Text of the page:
Mencken commented literature, politics, music and pseudo-experts. He was skeptical of populism, organized religion, economic theories, and very critical of creationism, Christian fundamentalism, and anti-intellectualism. Mencken’s books are still very popular. He is best known for his multi-volume study “The American Language”.
H.L. Mencken Quotes
I have little belief in human progress. The human race is incurably idiotic. It will never be happy.
I believe that any man who takes the liberty of another into his keeping is bound to become a tyrant, and that any man who yields up his liberty, in however slight the measure, is bound to become a slave.
People constantly speak of ‘the government’ doing this or that, as they might speak of God doing it. But the government is really nothing but a group of men, and usually they are very inferior men.
What is the professor’s function? To pass on to numskulls a body of so-called knowledge that is fragmentary, unimportant, and largely untrue.
Democracy is a pathetic belief in the collective wisdom of individual ignorance.
Any man who inflicts the human race with ideas must be prepared to see them misunderstood.
The most dangerous man to any government is the man who is able to think things out for himself, without regard to the prevailing superstitions and taboos.
As democracy is perfected, the office represents, more and more closely, the inner soul of the people. On some great and glorious day the plain folks of the land will reach their heart’s desire at last, and the White House will be adorned by a downright moron.
I believe that religion, generally speaking, has been a curse to mankind – that its modest and greatly overestimated services on the ethical side have been more than overcome by the damage it has done to clear and honest thinking.
A good politician is quite as unthinkable as an honest burglar.
The average man doesn’t want to be free. He wants to be safe.
Men in the mass never brook the destructive discussion of their fundamental beliefs, and that impatience is naturally most evident in those societies in which men in the mass are most influential. Democracy and free speech are not facets of one gem; democracy and free speech are eternal enemies.
Puritanism: The haunting fear that someone, somewhere, may be happy.
There is something even more valuable to civilization than wisdom, and that is character.
Government is actually the worst failure of civilized man. There has never been a really good one, and even those that are most tolerable are arbitrary, cruel, grasping, and unintelligent.
Unquestionably, there is progress. The average American now pays out twice as much in taxes as he formerly got in wages.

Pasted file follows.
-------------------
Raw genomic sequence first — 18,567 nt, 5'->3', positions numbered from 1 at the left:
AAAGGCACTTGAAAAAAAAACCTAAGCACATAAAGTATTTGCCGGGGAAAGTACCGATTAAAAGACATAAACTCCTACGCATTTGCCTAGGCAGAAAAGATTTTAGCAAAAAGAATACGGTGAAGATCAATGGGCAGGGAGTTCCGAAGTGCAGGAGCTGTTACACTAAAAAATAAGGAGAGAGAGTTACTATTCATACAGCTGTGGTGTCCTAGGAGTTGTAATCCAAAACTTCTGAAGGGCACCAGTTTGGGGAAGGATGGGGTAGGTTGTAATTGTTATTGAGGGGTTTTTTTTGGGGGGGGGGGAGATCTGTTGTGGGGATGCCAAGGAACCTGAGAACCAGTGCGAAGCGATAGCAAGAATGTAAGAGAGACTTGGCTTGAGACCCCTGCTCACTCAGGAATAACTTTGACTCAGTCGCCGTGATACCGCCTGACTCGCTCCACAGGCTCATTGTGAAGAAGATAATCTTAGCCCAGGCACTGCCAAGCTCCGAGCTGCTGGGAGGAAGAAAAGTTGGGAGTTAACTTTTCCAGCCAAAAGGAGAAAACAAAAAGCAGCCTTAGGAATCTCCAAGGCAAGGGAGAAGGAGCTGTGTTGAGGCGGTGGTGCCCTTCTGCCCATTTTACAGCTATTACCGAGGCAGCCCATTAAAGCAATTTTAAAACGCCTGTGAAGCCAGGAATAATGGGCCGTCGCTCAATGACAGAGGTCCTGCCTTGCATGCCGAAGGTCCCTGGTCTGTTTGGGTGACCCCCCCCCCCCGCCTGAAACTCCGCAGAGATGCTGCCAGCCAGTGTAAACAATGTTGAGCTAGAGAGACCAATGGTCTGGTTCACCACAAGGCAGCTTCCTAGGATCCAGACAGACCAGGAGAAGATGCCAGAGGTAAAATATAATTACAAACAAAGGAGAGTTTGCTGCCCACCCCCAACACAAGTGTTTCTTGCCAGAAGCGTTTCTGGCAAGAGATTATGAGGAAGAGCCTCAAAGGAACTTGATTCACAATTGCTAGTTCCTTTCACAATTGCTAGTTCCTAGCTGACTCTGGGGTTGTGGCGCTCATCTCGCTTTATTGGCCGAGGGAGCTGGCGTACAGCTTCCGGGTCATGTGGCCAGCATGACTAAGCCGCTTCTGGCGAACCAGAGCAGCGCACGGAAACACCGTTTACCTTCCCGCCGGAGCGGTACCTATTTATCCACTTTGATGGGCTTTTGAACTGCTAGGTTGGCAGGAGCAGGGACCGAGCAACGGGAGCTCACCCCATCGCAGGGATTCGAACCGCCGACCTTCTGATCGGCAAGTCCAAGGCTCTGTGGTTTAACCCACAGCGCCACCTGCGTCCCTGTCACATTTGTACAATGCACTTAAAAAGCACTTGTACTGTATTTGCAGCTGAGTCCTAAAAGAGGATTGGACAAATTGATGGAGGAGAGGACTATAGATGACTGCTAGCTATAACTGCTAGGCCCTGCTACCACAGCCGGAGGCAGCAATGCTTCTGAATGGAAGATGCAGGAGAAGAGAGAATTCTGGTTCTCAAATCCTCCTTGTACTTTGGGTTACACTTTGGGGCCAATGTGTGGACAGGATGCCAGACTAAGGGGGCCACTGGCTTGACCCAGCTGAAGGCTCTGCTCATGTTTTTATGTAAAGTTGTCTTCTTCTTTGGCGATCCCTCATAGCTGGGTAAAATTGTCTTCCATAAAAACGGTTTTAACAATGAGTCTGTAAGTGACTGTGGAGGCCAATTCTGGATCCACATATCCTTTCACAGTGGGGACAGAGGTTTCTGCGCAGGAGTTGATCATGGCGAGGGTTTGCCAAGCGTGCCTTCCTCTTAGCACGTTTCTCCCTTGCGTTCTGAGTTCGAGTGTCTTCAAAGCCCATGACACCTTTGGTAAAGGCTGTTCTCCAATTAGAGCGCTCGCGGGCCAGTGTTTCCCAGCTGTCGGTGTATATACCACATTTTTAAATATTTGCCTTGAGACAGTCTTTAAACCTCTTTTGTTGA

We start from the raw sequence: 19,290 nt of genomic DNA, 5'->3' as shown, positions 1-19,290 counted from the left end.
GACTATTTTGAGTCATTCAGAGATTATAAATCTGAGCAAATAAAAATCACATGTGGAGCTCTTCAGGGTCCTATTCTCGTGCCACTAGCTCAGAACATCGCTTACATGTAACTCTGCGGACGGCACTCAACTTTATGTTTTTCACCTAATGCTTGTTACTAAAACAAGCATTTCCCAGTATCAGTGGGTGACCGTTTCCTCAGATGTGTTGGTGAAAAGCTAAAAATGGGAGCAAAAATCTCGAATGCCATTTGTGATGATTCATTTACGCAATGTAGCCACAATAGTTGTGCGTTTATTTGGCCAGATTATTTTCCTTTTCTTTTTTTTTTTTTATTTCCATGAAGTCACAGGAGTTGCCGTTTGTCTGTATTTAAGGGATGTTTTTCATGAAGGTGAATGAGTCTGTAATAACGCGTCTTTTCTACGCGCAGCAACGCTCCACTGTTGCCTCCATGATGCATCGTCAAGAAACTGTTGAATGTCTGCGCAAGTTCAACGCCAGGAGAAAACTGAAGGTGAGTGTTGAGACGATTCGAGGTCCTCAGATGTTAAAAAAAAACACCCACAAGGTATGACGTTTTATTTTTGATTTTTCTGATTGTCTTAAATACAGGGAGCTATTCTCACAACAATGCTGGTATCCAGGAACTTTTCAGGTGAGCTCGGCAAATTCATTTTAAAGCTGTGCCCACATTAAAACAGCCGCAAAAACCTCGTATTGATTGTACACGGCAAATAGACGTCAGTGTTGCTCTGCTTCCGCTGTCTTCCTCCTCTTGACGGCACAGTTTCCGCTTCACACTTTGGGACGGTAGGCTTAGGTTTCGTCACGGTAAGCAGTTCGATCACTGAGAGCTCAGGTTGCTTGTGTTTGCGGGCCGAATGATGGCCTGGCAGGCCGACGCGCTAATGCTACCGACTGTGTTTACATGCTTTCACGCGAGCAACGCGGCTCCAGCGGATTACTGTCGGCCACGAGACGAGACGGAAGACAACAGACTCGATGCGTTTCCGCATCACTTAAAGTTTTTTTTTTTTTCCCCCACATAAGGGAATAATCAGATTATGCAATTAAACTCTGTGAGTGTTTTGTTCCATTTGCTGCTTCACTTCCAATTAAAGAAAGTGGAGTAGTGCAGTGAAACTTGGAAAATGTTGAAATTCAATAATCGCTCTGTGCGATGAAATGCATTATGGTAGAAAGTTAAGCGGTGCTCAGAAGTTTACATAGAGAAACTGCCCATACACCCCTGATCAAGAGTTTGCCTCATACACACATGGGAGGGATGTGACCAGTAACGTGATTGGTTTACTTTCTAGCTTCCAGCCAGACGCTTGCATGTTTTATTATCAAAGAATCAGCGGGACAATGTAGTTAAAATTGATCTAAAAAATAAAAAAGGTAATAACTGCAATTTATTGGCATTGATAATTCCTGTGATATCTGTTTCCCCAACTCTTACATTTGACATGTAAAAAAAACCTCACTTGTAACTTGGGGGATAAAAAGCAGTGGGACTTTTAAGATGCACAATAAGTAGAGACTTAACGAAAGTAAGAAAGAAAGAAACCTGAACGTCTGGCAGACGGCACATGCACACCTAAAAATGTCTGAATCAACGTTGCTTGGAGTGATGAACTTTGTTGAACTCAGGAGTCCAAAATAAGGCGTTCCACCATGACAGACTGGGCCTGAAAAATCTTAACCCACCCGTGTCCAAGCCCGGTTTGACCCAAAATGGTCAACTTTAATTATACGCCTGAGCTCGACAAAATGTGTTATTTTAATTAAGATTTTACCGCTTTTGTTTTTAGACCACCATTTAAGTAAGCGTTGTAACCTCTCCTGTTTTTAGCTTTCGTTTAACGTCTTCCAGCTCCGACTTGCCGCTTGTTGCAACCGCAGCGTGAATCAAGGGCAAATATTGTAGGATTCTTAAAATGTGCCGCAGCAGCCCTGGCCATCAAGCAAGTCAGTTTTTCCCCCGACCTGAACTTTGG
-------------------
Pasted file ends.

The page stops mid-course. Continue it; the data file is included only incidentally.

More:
Conscience is the inner voice that warns us somebody may be looking.
I can’t imagine a genuinely intelligent boy getting much out of college, even out of a good college, save it be a cynical habit of mind.
Love is like war; easy to begin but very hard to stop.
Men become civilized, not in proportion to their willingness to believe, but in their readiness to doubt.
There is only one justification for having sinned, and that is to be glad of it.
All government, of course, is against liberty.
The theory seems to be that as long as a man is a failure he is one of God’s children, but that as soon as he succeeds he is taken over by the Devil.
The urge to save humanity is almost always a false front for the urge to rule.
Do not overestimate the decency of the human race.
Judge: a law student who marks his own papers.
Alone among the animals, man has the capacity to invent imaginary worlds, and is always making himself unhappy by trying to move into them.
Religion is fundamentally opposed to everything I hold in veneration – courage, clear thinking, honesty, fairness, and above all, love of the truth.
The objection to Puritans is not that they try to make us think as they do, but that they try to make us do as they think.
Every decent man is ashamed of the government he lives under.
The government consists of a gang of men exactly like you and me. They have, taking one with another, no special talent for the business of government; they have only a talent for getting and holding office.
If a politician can hold his job by lying, he will hold it by lying; if lying peters out, he will try to hold it by embracing new truths.
The aim of public education is not to spread enlightenment at all; it is simply to reduce as many individuals as possible to the same safe level, to breed a standard citizenry, to put down dissent and originality.
All government, in its essence, is a conspiracy against the superior man: its one permanent object is to oppress him and cripple him.
Good government is that which delivers the citizen from the risk of being done out of his life and property too arbitrarily and violently.
We must respect the other fellow’s religion, but only in the sense and to the extent that we respect his theory that his wife is beautiful and his children smart.
Under democracy one party always devotes its chief energies to trying to prove that the other party is unfit to rule- and both commonly succeed, and are right.
It doesn’t take a majority to make a rebellion; it takes only a few determined leaders and a sound cause.